by Tess Gerritsen
When the movie "Fellowship of the Ring" was first released, I was among the first waiting in line at the theater to see it. I was completely enchanted by the film, but I also dreaded for it to end, because I knew it was only the first installment of the epic Lord of the Rings, and there'd be a long wait until the next one came out. As reluctant heroes Frodo and Sam slowly made their way toward the horrors of Mordor, the film ended. And a man sitting behind me blurted out, "That's the ending? What a stupid movie! What the f!*k happens next?"
He had no idea that "Fellowship of the Ring" was the first part of a trilogy.
I encounter similar bewilderment from readers when they first pick up an installment of my Jane Rizzoli and Maura Isles series. Among the Amazon.com reader reviews are these complaints: The author left too many threads hanging! The love story wasn't resolved! What the hell happens next? Does Maura end up with the priest or what? Where's the damn ending?!!
What they don't understand is that a continuing series lives and breathes because of those hanging plot threads.
I think that a good mystery series is actually one long, continuing saga with characters who grow and change over time. Yes, a particular crime may be solved in the span of one book, but that investigation takes up only a few weeks in a character's life. Do all his problems get solved in that same span of time? Does he catch the bad guy, find true love, and pay off his debts in 400 pages?
If your hero manages to accomplish all that in a single book, then you're not writing a series; you're writing a stand-alone novel. And you might as well kiss that character good-bye because there's nowhere left to take him.
I'm often asked, "how long will you be writing the Jane and Maura series?" And this is my answer: "Until both my characters find complete happiness. Because once they're happy, the series is over."
My biggest challenge while writing this series isn't about dreaming up new and more grotesque ways to murder people. It's not about being the first to use some cool setting or forensic detail. It's about finding believable ways to keep tormenting my main characters. The engine of any good plot is conflict, and I want Jane or Maura to always be in conflict with someone.
In The Surgeon, which was the first book in the series, Jane was only a secondary character. She was, in fact, supposed to die in that book. But she refused to surrender to me, her creator, and she survived the story — physically scarred, and psychically wounded, but she did survive because she was a ferocious creature. That was what I liked most about Jane Rizzoli, the fact she was so often in conflict with her colleagues and her family.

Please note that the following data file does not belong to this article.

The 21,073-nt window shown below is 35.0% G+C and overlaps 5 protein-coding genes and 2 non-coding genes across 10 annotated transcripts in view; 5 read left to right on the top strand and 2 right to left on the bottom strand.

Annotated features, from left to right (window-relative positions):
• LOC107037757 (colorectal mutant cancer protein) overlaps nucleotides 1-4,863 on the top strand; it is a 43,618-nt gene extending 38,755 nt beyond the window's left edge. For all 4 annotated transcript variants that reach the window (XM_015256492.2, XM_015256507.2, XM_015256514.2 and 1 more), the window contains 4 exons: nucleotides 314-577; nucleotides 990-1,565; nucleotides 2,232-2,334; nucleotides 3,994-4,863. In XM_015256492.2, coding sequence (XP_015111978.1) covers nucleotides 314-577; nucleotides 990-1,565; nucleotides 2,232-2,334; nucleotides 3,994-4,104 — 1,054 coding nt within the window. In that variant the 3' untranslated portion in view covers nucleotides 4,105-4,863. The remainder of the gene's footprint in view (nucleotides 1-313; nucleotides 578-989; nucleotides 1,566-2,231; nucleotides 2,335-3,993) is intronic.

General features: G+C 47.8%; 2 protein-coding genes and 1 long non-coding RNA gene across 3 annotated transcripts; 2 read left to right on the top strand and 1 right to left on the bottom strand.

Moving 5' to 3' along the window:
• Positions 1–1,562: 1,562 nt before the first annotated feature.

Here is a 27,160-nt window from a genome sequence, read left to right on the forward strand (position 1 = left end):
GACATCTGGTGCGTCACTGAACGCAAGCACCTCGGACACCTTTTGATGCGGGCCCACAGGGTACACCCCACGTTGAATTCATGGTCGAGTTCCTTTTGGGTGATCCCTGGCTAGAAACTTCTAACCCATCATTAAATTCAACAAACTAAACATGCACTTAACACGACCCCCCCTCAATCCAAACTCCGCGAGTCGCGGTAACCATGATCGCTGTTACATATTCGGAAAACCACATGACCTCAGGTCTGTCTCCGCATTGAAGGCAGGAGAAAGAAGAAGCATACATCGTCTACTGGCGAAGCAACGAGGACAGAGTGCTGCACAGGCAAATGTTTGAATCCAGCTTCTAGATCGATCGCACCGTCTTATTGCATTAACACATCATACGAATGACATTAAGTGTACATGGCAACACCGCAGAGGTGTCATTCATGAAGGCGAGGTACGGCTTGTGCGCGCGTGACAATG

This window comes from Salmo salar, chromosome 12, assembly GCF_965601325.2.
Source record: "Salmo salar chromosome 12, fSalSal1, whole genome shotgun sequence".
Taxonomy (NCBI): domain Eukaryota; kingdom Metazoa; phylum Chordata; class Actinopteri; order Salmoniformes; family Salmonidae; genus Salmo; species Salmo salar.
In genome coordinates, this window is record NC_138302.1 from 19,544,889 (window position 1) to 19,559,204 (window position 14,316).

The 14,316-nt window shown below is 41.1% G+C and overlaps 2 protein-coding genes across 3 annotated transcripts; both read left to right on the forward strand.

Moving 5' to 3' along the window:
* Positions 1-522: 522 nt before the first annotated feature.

Which made her the perfect star of a series.
As the series progressed, Jane found love, got married, and had a baby. Naturally, none of it came easy. (Who else but Jane Rizzoli would give birth while being held hostage at gunpoint?) But by the time I started writing Mephisto Club, I had a bit of a problem. Jane's life was happy and settled — which meant Jane's story was winding down.
That's when Maura's life took a sudden turn toward misery. I had introduced Maura Isles in The Apprentice, not realizing that she would later become an integral part to the series. By the third installment, she was front and center in the plot. Which meant it was her turn to be tormented by her creator.
In the span of seven books, these two women have known heartbreak and tragedy and terror. They've fallen in and out of love and made decisions they've come to bitterly regret. They are like real women with complex lives and complicated families. Even if at one particular moment everything seems to be going fine, you just know that somehow, something is about to go wrong. It could be Jane's father walking out on her mother, or Jane's partner Barry Frost having a marital meltdown, but it's always something.
Just like real life.
There are dangers, though, in drawing this out too long. Throw too many crises into the mix, and the series eventually jumps the shark. How many times can you kill off a lover? How many times can a character be arrested and accused of murder? How many nervous breakdowns/head injuries/stabbings/bullet wounds can a hero endure before he turns into a mere cartoon character? I've watched several good series spiral into silliness because the heroine is no longer believable — or has become so tortured and morose that I can't stand her any longer, and I want the author to put the poor sleuth out of her misery.
When to close off a series is probably the most difficult decision an author will ever face. Your editor, your fans, and your accountant will all try to talk you out of it. If you've been earning a good income from your series, then abruptly ending it to start something new could prove to be a career killer.
But books are more than just about money; they're also about creative integrity. Dennis Lehane, when asked why he stopped writing his popular Patrick and Angie series, said: "Because the characters stopped talking to me." He just couldn't force it, so he abandoned them. For nearly a decade, the series has been dead to him. He moved on to other projects, for which he's received wild acclaim.
Then something miraculous happened, something he didn't expect. Dennis says that recently Patrick suddenly started talking to him again. Now Dennis is writing another Patrick and Angie book.
A series that had ended has been reborn.